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Going to Dhanushkodi? Get answers from our friendly locals
Rameswaram, Tamil Nadu, India
Dhanushkodi or Danushkodi is a town/village at the southern tip of the Rameswaram island, at the eastern coast of the Tamil Nadu state of India. Dhanushkodi is situated in the South-East of Pamban. Danushkodi is about 18 miles (29 km) West of Talaimannar in Sri Lanka. The Dhanushkodi railway line running from Pamban Station was destroyed in the 1964 cyclone and a passenger train with over 100 passengers drowned in the sea.
Hindu scriptures says that at the request of Vibeeshana, brother of Ravan and ally of Ram, Rama broke the Sethu with one end of his bow and hence the name Dhanushkodi, Dhanush meaning Bow and Kodi meaning end. It is also said that Rama marked this spot for Setu with one end of his famous bow. Bath in holy Sethu at the junction of the two seas normally precedes the pilgrimage to Rameswaram. A series of rocks and islets found in a line are shown as remnants of the ancient Setu also called as Rama's Bridge.
It is said that Pilgrimage to Kashi will be completed only after the worship at Rameswaram besides a holy bath in Dhanushkodi at the Confluence of Mahodadhi (Bay of Bengal) and Ratnakara (Indian Ocean). Setu is the Sanskrit word to denote a bridge or causeway. It has now acquired a special significance to mean the bridge across the ocean constructed by Ram to reach Lanka.
Even though there was a railway line between Pamban and Dhanushkodi and a passenger train used to ply regularly, after the storm the tracks were damaged and in course of time, were covered by sand dunes and hence had to be abandoned. One has to reach Dhanushkodi either on foot along sea shore on the sand dunes or in jeeps and in tempos of fishermen.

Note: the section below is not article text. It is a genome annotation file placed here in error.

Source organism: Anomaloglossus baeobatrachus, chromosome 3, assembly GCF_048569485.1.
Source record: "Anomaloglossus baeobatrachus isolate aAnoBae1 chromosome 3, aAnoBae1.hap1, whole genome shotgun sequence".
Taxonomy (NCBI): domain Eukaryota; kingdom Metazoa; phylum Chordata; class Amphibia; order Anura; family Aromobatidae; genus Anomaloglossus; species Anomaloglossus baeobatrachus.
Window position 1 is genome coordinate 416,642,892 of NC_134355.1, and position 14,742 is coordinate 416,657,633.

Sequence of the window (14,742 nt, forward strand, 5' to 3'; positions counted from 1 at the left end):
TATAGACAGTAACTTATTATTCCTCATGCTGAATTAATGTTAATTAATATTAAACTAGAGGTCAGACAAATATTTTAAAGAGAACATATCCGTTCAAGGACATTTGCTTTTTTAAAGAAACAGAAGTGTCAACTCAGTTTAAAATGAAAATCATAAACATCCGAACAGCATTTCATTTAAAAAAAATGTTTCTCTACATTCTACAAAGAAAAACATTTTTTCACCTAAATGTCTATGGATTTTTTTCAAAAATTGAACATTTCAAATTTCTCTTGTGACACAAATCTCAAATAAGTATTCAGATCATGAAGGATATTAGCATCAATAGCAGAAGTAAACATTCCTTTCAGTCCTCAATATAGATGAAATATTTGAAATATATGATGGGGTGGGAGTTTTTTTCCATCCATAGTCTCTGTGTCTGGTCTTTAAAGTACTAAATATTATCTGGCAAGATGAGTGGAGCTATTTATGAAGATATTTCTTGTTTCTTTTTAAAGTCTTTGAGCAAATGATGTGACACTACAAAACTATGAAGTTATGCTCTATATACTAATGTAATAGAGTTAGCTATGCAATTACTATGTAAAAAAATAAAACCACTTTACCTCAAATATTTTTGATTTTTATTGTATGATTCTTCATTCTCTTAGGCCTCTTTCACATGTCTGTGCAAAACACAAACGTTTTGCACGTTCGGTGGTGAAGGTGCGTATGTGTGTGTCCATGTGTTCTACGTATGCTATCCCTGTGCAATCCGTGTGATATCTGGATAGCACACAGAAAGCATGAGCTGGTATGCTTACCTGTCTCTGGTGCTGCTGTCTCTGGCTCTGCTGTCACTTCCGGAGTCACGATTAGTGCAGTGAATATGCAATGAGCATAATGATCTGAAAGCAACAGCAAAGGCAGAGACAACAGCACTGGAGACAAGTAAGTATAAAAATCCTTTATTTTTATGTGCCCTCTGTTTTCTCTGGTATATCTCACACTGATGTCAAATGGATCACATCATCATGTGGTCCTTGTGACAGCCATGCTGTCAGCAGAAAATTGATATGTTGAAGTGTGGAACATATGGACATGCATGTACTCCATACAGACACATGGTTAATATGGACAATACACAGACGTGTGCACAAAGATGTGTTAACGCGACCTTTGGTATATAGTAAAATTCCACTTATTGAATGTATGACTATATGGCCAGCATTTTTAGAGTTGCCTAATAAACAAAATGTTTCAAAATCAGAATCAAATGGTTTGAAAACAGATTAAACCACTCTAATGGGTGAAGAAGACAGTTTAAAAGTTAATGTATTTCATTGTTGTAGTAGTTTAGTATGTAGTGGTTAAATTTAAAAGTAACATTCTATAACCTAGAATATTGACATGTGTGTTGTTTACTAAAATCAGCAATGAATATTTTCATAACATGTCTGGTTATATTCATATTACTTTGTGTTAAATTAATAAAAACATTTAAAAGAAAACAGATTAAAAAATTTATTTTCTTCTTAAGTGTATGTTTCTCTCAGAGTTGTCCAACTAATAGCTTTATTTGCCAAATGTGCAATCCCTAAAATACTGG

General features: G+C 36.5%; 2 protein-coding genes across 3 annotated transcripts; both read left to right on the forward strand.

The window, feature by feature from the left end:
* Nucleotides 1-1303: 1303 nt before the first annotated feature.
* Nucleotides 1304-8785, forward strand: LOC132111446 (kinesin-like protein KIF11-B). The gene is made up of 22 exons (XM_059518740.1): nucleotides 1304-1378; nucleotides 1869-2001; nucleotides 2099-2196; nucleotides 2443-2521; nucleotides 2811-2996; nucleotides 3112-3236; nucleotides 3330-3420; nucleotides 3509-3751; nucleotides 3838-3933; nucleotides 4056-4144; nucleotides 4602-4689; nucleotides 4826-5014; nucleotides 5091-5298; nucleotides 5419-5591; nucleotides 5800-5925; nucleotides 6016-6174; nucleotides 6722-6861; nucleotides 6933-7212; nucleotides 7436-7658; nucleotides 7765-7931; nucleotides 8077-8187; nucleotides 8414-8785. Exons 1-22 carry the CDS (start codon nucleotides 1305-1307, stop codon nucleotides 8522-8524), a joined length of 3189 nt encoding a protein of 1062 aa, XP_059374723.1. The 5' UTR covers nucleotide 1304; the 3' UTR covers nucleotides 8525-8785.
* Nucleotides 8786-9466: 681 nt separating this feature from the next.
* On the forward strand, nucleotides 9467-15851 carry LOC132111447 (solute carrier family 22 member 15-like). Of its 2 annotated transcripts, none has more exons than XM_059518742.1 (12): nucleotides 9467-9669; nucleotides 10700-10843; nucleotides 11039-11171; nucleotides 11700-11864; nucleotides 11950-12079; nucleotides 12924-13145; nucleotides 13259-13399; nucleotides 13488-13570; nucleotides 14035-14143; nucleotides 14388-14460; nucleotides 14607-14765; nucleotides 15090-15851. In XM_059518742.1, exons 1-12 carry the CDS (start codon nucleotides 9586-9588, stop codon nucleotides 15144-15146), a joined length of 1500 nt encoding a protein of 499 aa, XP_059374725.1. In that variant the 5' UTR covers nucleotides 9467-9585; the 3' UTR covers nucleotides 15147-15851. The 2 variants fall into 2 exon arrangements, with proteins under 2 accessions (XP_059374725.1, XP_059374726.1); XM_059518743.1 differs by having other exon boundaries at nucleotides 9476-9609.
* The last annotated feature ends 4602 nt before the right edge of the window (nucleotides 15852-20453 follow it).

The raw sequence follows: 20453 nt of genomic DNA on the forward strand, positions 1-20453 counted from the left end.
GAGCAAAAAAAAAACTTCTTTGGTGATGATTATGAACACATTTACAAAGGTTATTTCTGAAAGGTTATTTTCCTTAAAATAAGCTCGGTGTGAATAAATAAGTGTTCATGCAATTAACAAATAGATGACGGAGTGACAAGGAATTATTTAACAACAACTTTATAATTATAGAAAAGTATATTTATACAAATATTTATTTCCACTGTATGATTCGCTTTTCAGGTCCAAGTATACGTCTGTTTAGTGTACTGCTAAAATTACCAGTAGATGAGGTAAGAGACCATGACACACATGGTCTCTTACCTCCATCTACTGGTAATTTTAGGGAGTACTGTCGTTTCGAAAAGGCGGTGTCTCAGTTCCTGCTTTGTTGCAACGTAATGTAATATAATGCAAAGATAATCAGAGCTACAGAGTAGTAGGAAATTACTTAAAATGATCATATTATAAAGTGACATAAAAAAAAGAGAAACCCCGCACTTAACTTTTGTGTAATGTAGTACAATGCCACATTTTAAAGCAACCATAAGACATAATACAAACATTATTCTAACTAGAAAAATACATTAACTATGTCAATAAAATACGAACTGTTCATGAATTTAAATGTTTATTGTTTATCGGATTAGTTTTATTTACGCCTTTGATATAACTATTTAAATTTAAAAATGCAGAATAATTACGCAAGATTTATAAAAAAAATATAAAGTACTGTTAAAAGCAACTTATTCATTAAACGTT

There are several temples associated with Lord Rama around Rameshwaram. It is advisable to visit Dhanushkodi in groups during the day and return to Rameshwaram before sunset as the entire 15 km stretch is very lonely and scary but mystical. Tourism is budding in this area and a significant police presence to protect the visitors is there. Indian Navy has also set up a forward observation post to guard the sea. At Dhanushkodi one can see the deep and rough waters of Indian Ocean meeting the shallow and calm waters of Bay of Bengal. Since the sea is shallow here, one can walk into Bay of Bengal and witness the colourful corals, fishes, seaweeds, star fishes and sea cucumber etc.
At present, on an average, about 500 pilgrims visit Dhanushkodi daily and the number goes up by thousands during festival days, such as new and full moon days. Regular bus facility is available only up to a certain distance from Rameshwaram via Kodhanda Ram Kovil (Temple) and many pilgrims who wish to perform religious rites at Dhanushkodi have to depend on private vans who charge anything between Rs80 and 100 per passenger depending upon the number of passengers and type of vehicle. Following the public demand of pilgrims who visit Rameshwaram from all over the country, in 2003, Southern Railway sent a project report to Ministry of Railways for re-laying a 16 km new railway line to Dhanushkodi from Rameshwaram. The planning commission was asked to look into the possibility of a new railway line between Dhanuskoti and Rameshwaram instead of the earlier alignment from Pamban once again in 2010. A new survey is likely during the 12th plan.
At the "land's end" terminus of the peninsula to the southeast of Dhanushkodi, known as Arichumunai or erosion point, begins the chain of rocks and islets known as Rama's Bridge. These lead approximately 19 miles across the Paik Strait to Mannar Island on the northwestern tip of Sri Lanka. It is believed that this was an intact land bridge passable on foot until a cyclone in 1480 CE swept through the region and deepened the channel.
Annular Solar Eclipse of 15th January 2010 was observed by many scientists and enthusiasts from this place.